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Crystallography Of Metals

Metals usually differ from nonmetals by their excellent thermal and electrical conductivities, and by their great mechanical strengths and ductilities. These properties follow directly from the nonlocalized electronic bonds in these materials. The electrons in metals are mobile; in a true metal, there are no underlying directed bonds.

With the exception of manganese and uranium, all true metals have one of the following crystal structures: body-centered cubic (sodium, potassium, molybdenum), iron face-centered cubic (copper, silver, gold), iron close-packed hexagonal (beryllium, magnesium, zirconium).

The origins of metallic behavior may be understood by considering the first and simplest of these three structures. There are eight nearest neighbors in a body-centered cubic structure. The number of next nearest atoms is six. The one valence electron of a body-centered cubic element like sodium clearly cannot furnish 14 or even eight covalent bonds with its neighbors. Thus, the single valence electron is shared.

The elements on the left-hand side of the periodic table readily pool their valence electrons, as they have low ionization potentials. Their large de-localization energies result in net binding. As one moves to the right of Group 1 in the periodic table, the metallic properties of the elements become weaker, and the tendency to form covalent bonds increases. As a result, thermal and electrical conductivities diminish, densities decrease, and the materials become hard, but brittle.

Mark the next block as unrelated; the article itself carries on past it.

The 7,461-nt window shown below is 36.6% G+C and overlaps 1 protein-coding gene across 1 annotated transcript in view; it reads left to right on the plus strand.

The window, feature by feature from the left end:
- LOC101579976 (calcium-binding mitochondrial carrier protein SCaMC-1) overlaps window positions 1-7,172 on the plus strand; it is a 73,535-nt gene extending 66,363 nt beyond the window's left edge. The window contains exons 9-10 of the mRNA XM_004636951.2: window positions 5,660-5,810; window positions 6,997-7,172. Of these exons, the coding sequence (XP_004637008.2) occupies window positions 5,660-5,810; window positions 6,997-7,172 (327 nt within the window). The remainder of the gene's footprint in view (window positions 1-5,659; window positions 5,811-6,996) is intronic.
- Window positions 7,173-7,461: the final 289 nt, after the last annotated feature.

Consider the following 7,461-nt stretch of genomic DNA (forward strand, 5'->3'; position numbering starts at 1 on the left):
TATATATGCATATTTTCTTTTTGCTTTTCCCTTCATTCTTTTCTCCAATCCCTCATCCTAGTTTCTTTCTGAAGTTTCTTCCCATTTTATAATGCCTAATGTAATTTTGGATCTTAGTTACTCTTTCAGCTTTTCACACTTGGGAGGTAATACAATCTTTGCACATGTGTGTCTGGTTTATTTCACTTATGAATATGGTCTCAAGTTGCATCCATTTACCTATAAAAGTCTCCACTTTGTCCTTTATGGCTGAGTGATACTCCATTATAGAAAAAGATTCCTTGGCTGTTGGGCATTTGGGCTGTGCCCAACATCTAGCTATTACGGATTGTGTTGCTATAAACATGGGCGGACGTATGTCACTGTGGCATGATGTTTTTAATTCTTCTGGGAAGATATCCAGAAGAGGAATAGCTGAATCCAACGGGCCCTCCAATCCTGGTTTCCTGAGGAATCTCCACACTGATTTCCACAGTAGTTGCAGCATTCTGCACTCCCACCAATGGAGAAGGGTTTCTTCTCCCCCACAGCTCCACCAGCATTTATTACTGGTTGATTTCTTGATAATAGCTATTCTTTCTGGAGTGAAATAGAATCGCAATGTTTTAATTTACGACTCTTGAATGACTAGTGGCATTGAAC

Carbon in Group 14, for example, does not allow its valence electrons to escape, but readily shares them with four neighbors. Graphitic carbon is made up of well separated layer planes with high conductivities along the planes but weak conductivities at right angles to these planes; consequently graphite is a two dimensional metal. In diamond, the electron bonds are tetrahedral and highly directed; this has the effect of making diamond brittle. Silicon, germanium, and grey tin also have diamond-like structures, and their bonding is largely covalent.

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Science EncyclopediaScience & Philosophy: Mathematics to Methanal trimerMetal - Crystallography Of Metals, Survey Of The Periodic Table